Monday, October 13, 2014

THE MUFFS: INTERVIEW WITH KIM

Kim, Ronnie, and Roy have been blurring the lines between punk, garage, and pop since the band’s first inception in 1991. By now, you have heard of their latest masterpiece “Whoop Dee Doo”, the first record release in about 10 years for this legendary band. With a loyal following and a brand new generation of kids getting hip to their catchy and tempestuous sounds, the Muffs are better than ever. This past summer, Muff’s leader Kim Shattuck, hung out with me and answered everything I ever wanted to know about all things Muffs…

(FNL) Were the Muffs ever officially broken up?

(Kim) No, we were never broken up. Actually, in 2000 when after we did a bunch of stuff, we went on the Warped tour but we had temporarily quit because Roy needed to make real money and have a real job. He was tired of it being it really hit or miss. So I did some online thing and said “People, Roy quit, tell him how much he means to you”. I got a gazillion emails and forwarded them all to him. He called me up crying and eventually came back to the band, so now he has both job and band. After that, we did the 2004 record and toured that for maybe 2 months. In 2005 we had finished the support for that album. In 2005-2006, we were just playing random shows and were doing a few new songs, felt off, and were thinking, what’s the point? We were really depressed about it, so we took a really long break where I went back to school for photography.

When did you start playing guitar and form your first band?

When I was in college, I had never played guitar ever. I played piano and a little bit of violin very badly. I grew up in a musical family and when I got to 18, I fell in love with the guitar, but it didn’t fall in love with me. I sucked, I was terrible. I took one lesson and learned two chords, open chords. After that, I just picked people’s brains and I figured it out for myself. When I was 19, me and a couple of people from college tried to start a band but we never played out. We played in the garage; we were literally a garage band.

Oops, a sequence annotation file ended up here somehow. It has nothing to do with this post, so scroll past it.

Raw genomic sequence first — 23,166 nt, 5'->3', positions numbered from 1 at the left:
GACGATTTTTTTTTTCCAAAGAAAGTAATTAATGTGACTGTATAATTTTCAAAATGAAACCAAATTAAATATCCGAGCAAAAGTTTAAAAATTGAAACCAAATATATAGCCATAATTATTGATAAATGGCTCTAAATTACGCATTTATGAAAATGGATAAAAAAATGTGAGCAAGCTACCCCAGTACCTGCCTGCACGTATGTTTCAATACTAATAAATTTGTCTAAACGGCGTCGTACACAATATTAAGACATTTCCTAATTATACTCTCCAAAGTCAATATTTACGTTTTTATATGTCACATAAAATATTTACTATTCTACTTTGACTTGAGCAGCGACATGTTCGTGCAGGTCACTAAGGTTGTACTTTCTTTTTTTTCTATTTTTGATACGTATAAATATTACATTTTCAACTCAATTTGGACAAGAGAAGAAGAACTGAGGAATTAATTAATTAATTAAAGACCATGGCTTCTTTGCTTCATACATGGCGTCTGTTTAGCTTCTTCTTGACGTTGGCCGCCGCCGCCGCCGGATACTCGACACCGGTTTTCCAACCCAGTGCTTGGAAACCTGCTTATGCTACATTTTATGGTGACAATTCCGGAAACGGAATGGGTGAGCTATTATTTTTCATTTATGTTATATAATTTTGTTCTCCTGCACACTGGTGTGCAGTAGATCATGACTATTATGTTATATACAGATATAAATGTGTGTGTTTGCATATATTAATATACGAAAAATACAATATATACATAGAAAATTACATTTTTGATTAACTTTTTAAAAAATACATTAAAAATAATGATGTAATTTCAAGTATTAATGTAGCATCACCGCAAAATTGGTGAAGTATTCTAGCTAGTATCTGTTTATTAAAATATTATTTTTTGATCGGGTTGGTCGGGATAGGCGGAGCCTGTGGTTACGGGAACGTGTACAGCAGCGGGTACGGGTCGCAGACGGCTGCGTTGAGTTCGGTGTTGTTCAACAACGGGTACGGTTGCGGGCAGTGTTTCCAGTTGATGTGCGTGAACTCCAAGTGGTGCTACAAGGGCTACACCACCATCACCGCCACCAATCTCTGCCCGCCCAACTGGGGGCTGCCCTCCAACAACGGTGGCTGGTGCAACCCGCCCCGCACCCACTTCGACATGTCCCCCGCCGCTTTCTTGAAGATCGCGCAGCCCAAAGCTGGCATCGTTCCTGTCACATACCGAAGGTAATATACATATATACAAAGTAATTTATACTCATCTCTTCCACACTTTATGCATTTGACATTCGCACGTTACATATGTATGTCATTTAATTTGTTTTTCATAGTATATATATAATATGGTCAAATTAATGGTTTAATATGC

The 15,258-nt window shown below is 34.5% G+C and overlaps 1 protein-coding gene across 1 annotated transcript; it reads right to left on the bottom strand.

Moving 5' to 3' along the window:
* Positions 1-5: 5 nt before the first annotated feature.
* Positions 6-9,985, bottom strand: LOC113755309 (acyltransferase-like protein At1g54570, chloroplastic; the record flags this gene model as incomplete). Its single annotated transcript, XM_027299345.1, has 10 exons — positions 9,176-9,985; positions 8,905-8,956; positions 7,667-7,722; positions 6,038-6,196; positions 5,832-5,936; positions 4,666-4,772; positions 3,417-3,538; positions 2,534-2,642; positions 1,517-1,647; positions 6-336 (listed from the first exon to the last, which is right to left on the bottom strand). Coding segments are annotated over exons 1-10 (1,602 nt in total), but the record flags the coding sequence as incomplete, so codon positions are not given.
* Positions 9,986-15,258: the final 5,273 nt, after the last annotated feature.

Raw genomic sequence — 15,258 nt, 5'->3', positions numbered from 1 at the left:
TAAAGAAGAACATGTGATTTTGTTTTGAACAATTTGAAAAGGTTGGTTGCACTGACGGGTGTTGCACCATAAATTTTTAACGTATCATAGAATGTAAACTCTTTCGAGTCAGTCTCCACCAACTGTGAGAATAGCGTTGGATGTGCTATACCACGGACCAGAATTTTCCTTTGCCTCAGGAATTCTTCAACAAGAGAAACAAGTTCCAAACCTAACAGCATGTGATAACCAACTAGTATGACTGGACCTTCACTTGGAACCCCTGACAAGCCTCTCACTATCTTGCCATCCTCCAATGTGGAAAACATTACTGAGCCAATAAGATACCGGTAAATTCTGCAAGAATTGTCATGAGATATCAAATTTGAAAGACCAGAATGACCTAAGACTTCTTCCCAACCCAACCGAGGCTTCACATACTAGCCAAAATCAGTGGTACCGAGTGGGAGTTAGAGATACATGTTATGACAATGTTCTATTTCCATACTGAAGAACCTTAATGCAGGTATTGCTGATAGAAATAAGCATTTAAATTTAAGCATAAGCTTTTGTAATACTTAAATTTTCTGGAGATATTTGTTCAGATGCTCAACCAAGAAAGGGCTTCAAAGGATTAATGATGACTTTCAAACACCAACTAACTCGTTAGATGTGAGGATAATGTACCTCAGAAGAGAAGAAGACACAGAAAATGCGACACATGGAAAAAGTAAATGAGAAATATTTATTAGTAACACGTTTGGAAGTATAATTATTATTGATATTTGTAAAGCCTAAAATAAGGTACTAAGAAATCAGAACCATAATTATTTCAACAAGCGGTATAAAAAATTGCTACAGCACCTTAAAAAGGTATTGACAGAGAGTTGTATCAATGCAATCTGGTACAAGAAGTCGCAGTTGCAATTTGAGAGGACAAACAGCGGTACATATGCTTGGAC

We could never finish songs; we would start a song but could never get it done. We wrote songs but they were terrible, we didn’t know how to end a song. I am notoriously bad at ending songs. I like it to end on a major chord but if you do it too much it sounds the same. Like the Go-Go’s at the end of “Our Lips are Sealed”. I like that kind of ending... In our first lineup of the Muffs, our drummer Chris Crass, always wanted to end every song with some drum thing. I hate doing the “hard ending”, it’s so pretentious.

Back in 89-90 I was still in the Pandoras and starting to get better at writing songs. My first songs I didn’t think were good. With the Muffs, “New Love” was our first single and might’ve been our first song actually. Everyone said it sounded just like the Sex Pistols… I was actually listening to them the other day at the gym and thought “Anarchy in the U.K” is amazing! This is a really good one to walk to!


When I had my first place, tracks like “Funny Face” and “Lucky Guy” were permanent fixtures on my stereo. What is the story behind those classic songs?